Forcing Jewish teacher to take unpaid leave for Passover was discriminatory but there was no way to make up the time for extra holidays
A Toronto teacher’s bid to get paid time off for Jewish holidays has been quashed by an arbitrator.
Mordichai Bashari was a supply teacher in the English as a second language (ESL) program for the Toronto District School Board (TDSB). Bashari specialized in long-term assignments, meaning he filled in for permanent ESL teachers when they were absent from work for longer than nine weeks. Each assignment was for a fixed period of time and the TDSB predetermined the number of days Bashari would teach.
Bashari, who was Jewish, asked for paid leave for three days during an assignment to celebrate Passover. The collective agreement didn’t provide for paid days off for religious observance, though it was later amended to allow for the use of up to three sick days for religious reasons. However, the TDSB said because of the nature of his work, Bashari wouldn’t be able to make up the time and it couldn’t afford to pay him for three extra days of work. Bashari was granted three unpaid days of leave instead.
The union grieved on behalf of Bashari and other non-Christian teachers, saying the TDSB breached the collective agreement and the Ontario Human Rights Code, resulting in discrimination based on their religion. Because their holidays weren’t on the school year schedule and they had to take unpaid days off to celebrate, the union said, Bashari and others “must forgo wages to observe their religion.”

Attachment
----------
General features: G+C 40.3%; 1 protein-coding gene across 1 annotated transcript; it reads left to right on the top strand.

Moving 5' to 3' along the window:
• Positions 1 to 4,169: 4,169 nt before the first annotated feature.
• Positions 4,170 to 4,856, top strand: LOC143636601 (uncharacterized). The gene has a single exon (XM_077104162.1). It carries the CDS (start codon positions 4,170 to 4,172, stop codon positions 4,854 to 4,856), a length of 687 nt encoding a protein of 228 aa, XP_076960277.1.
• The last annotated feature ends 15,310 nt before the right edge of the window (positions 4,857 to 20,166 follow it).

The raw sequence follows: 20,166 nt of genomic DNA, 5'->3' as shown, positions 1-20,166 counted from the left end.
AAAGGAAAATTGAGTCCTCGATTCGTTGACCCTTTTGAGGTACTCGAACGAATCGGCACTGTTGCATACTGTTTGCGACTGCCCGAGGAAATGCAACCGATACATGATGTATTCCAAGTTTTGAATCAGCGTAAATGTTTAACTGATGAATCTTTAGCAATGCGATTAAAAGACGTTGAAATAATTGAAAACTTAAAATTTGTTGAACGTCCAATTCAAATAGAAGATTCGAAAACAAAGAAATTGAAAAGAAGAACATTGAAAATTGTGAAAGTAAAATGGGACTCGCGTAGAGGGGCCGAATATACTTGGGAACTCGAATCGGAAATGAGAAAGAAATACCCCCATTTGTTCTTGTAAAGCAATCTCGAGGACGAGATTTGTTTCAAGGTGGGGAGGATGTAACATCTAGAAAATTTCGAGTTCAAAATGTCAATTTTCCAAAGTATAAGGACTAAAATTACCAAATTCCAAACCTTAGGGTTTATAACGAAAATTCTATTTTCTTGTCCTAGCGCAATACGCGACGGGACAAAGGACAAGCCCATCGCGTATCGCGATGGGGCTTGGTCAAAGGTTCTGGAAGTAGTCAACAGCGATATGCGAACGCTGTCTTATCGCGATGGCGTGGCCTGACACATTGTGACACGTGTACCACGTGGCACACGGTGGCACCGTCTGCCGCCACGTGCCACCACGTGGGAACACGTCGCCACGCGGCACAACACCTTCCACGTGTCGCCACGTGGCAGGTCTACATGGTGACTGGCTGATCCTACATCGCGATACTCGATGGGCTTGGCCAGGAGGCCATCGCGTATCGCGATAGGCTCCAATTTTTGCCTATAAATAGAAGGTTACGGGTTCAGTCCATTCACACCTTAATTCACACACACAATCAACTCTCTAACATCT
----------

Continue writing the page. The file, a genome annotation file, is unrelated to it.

TheTDSB argued giving Bashari three paid days of leave without receiving any labour in return was contrary to the fundamental employment relationship and beyond the scope of accommodation. It also said its finances were precarious and allowing Bashari, and by extension all TDSB employees, paid leave for their own religious holidays would bring undue financial hardship and force it to cut staff and programs.
The arbitrator agreed it was discrimination under the code to force an employee to forgo wages to observe religious holidays. Therefore, the TDSB’s granting of unpaid days was “on its face, discriminatory.” However, she referred to the Hydro-Quebec case, where the Supreme Court of Canada affirmed that “the duty to accommodate does not change the essence of the employment contract — which is to ‘perform work in exchange for remuneration.’”
The arbitrator said the goal of the employer’s duty to accommodate was to assign — and reconfigure, if necessary — work so the employee can provide labour in return for wages. The employer was not obligated to pay wages that weren’t earned.
In Bashari’s situation, the arbitrator found it wasn’t possible to reassign work, because his work could only be done face-to-face with students during school hours. There was nothing the TDSB could do to make up three days of lost work that would be the result of Bashari taking three extra holidays during normal school time. The arbitrator found the point of undue hardship was met.
The arbitrator ruled providing Bashari with three days of unpaid leave was the extent of accommodation the TDSB could provide without reaching the point of undue hardship and dismissed the grievance.
“It is well accepted that an accommodated employee who cannot work a full schedule of hours is not entitled necessarily to be paid for those hours which cannot be worked,” the arbitrator said. “Why should it be different if the employee cannot work because of religious obligations rather than disablement?”
For more information see:
•CUPE, Local 4400, Unit B v. Toronto District School Board (Dec. 10, 2008), Kevin Whitaker — Arb. (Ministry of Labour, Arbitration Services).
•Syndicat des employé-e-s de techniques professionnelles & de bureau d'Hydro-Québec, section 2000 (SCFP-FTQ) c. Corbeil, 2008 CarswellQue 6436 (S.C.C.).